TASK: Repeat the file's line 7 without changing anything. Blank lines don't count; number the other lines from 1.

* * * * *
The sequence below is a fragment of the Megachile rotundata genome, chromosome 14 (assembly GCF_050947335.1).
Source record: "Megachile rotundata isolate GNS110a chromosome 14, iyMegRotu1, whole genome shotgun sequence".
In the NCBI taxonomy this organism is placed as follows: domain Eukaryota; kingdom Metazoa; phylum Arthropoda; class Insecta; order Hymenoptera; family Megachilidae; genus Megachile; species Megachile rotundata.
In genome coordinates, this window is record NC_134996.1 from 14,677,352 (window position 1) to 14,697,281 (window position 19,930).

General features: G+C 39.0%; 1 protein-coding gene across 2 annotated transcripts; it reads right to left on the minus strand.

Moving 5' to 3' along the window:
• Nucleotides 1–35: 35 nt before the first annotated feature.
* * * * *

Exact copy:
• Nucleotides 1–35: 35 nt before the first annotated feature.